Brett Foster was my best friend at Wheaton College. Brett was roughly my age. Brett died last evening of cancer.
Brett was an accomplished academic of multiple talents: a poet himself, a translator of medieval & Renaissance Italian poetry, and an expert in Shakespeare. Those three points don’t quite cover all that Brett could do. From Italy to England, from the 1300s to the 1600s, he knew it and worked in it.
A graduate of Yale, he was close to a couple legends I esteem: John Hollander and Harold Bloom. I was tickled one evening when the phone rang, and it was the latter on the line. “Harold!” Brett exclaimed. “How are ya!” Brett exclaimed in his slightly raspy, still-Missouri accented voice.
Above all Brett was a prince of a human being, a regular guy who liked drinking beer and watching football, who enjoyed people and brought them joy.
My fondest memory of Brett involves Orvieto, Italy. Brett was there on some monthlong-fellowship, and I was in Rome for the international Society of Biblical Literature meeting. We spent the better part of the day in Orvieto working on academic things at various cafes (as Brett had this habit of working somewhere for an hour or two and then wanting to relocate), always somewhere under the aegis of the glorious cathedral.
Having retreated to his apartment later in the day, we decided around 10:30 that it’d be good to begin preparing dinner. We went to the local grocer (still open) and got the requisite ingredients for whatever we were making, along with a sufficient supply of sagrantino, the local Umbrian wine. A friend of Brett’s was with us too, Chris van den Berg, and he did most of the cooking while we drank and talked. We ate around midnight, and stayed up until about four in the morning, talking about everything friends talk about–work, college politics, family, daydreams, passions. Given the lateness of the hour when we finally retired, about four in the morning, and the quality of the sagrantino, we did not make our planned trip to Siena the next day.
Brett was too humble and normal and Christian to be the “strong poet” Bloom describes, but neither was a he a “weak poet,” composing derivative drivel or doggerel. Bloom’s typology (in my humble opinion, poetry not being my formal field) is too polarized, too binary. Brett was a very good poet, swimming within the best streams of the literary tradition, his poetry informed by his Christian faith.
Here, then, are three of my favorite poems from Brett, so you, dear reader, can get a taste of his work. I like the first the best. The second is perhaps the most poignant and powerful. The third is especially interesting to me, as I’m supposed to be writing a major commentary on Mark’s Gospel…
Poem with a Phrase from George Herbert
Even if the body’s garment has been rent,
it can still become an establishment
for rebuilding spirit, new, tender, and quick.
If there is no market for one’s sickness,
there is at very least an etiquette
for feeling better—felt pain and everything met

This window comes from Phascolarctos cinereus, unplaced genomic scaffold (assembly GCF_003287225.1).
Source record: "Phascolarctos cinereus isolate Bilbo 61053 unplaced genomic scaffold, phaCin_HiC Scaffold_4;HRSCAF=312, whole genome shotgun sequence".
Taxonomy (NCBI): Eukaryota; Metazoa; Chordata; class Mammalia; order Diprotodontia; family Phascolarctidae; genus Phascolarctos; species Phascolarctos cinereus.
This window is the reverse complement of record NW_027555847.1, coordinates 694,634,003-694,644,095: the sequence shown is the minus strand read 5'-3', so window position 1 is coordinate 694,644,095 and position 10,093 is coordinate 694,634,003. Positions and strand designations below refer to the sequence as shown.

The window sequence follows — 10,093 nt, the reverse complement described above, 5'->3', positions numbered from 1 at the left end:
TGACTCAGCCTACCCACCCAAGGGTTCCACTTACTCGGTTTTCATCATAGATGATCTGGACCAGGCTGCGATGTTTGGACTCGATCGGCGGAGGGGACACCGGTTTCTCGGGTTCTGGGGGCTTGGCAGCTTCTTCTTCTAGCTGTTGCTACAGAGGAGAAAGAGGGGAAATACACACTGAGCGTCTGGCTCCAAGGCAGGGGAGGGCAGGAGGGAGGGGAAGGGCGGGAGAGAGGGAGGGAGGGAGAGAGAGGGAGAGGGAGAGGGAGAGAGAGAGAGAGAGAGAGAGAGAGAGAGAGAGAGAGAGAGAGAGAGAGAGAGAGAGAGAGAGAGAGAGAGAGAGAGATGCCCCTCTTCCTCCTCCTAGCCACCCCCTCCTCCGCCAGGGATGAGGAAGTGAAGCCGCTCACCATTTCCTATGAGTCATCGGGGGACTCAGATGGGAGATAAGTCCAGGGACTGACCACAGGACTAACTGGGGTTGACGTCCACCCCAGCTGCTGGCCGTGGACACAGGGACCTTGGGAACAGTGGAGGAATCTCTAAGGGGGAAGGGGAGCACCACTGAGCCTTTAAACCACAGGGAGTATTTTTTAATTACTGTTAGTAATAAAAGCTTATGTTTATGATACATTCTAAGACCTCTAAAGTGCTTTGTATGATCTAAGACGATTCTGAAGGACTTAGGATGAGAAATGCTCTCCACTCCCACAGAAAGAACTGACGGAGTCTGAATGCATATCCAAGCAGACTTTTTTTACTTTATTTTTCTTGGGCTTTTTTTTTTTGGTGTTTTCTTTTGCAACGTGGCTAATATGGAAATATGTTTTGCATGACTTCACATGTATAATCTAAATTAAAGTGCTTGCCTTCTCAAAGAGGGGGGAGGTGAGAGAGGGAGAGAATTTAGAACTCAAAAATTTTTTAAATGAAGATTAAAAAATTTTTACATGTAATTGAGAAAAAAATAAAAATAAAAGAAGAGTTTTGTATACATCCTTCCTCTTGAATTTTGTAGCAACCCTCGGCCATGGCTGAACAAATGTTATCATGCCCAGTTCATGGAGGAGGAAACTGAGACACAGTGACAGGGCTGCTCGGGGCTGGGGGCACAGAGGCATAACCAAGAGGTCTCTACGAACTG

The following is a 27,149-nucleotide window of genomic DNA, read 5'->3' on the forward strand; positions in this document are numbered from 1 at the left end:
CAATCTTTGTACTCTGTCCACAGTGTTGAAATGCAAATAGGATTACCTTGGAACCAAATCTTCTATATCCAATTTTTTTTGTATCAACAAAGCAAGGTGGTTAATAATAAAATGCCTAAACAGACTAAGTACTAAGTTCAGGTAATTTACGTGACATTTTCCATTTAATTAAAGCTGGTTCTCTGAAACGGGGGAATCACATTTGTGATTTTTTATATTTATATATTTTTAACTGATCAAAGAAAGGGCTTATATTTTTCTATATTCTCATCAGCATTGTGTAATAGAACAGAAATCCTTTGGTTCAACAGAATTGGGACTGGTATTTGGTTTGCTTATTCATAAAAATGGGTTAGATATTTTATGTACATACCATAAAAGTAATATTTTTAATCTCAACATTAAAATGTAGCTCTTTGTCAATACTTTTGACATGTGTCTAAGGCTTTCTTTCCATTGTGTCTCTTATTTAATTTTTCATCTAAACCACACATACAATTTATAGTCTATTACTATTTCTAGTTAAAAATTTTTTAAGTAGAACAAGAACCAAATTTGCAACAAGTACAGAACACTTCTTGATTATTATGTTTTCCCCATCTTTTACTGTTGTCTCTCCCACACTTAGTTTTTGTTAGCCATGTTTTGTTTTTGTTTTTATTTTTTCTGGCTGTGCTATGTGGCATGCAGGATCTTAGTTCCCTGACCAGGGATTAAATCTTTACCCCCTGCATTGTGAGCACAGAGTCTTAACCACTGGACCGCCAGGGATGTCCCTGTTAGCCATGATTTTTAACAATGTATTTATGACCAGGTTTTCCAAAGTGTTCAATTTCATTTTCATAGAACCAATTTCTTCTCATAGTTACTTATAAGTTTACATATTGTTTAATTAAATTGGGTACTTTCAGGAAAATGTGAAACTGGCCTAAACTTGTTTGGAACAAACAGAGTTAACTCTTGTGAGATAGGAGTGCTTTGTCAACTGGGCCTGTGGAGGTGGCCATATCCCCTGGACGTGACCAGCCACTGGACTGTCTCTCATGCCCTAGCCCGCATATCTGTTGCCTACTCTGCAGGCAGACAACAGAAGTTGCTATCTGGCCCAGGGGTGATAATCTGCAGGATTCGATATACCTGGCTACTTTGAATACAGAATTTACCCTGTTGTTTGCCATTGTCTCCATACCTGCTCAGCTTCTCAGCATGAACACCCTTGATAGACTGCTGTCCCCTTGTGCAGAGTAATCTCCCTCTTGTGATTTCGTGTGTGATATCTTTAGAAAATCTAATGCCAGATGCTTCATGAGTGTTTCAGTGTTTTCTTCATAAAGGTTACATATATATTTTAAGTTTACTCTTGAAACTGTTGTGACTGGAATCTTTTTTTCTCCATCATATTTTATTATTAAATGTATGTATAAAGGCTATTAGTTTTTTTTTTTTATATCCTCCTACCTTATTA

in extremity, that is. There exists
the tumor, cyst, or grisly polyp, and Christ
resides, persists amid these hundred hells,
his garment hemmed with pomegranates, golden bells.
I am making all things new! Or am trying to,
being so surprised to be one of those guys
who may be dying early. This is yet one more
earthen declaration, uttered through a better
prophet’s more durable mouth, with heart
astir. It’s not oath-taking that I’m concerned
with here, for what that’s worth— instead just a cry
from the very blood, a good, sound imprecation
to give the sickness and the shivering meaning.
Former things have not been forgotten,
but they have forgotten me. The dear, the sweet,
the blessed past, writes Bassani. Tongue is the pen.
Donning some blanket of decorousness
is not the prophet’s profession, not ever.
Not that I’ve tasted the prophet’s honey or fire:
I’m just a shocked, confounded fellow
who’s standing here, pumping the bellows
of his mellifluous sorrow. Yet sorrow’s the thing
for all prophets. Make a way in the wilderness,
streaming your home-studio-made recordings
from a personal wasteland. These are my thoughts.
I can’t manage the serious beard. My sackcloth
is the flannel shirt I’m wearing. But the short-circuited
months have whitened my hair, and it’s not
for nothing that Jeffrey calls me, with affectionate
mockery, the silver fox. It’s a prerequisite, finally—
being a marginal prophet, but a severe attention
to envisioned tomorrows must be present, too,
must be perceived as possible, audible, or followable.
There’s a hypothetically bright future for everything,
each wounded creature that is bitten, or bites.
And speaking of things overheard, you heard right:
if I have to go out, I am going to go out singing.
Prayer Before Reading St Mark’s Gospel
Please attack my colonialist ego,
o lion-face, o ancient evangelist.
The carcinogenic self, gleeful
but cruel in its unhealthy glow,
needs every means of resistance,
nor do I expect your treatment to be
remotely easygoing, if any freedom
is to be won from tumor, polyp, cyst.
Don’t let my withheld forgiveness
be among the glittering cargo
of my sickly little boat, battered, kissed
by fortune’s surges. Let me bestow
instead regard to every fellow narcissist,
to thief and punk, humbug and arsonist.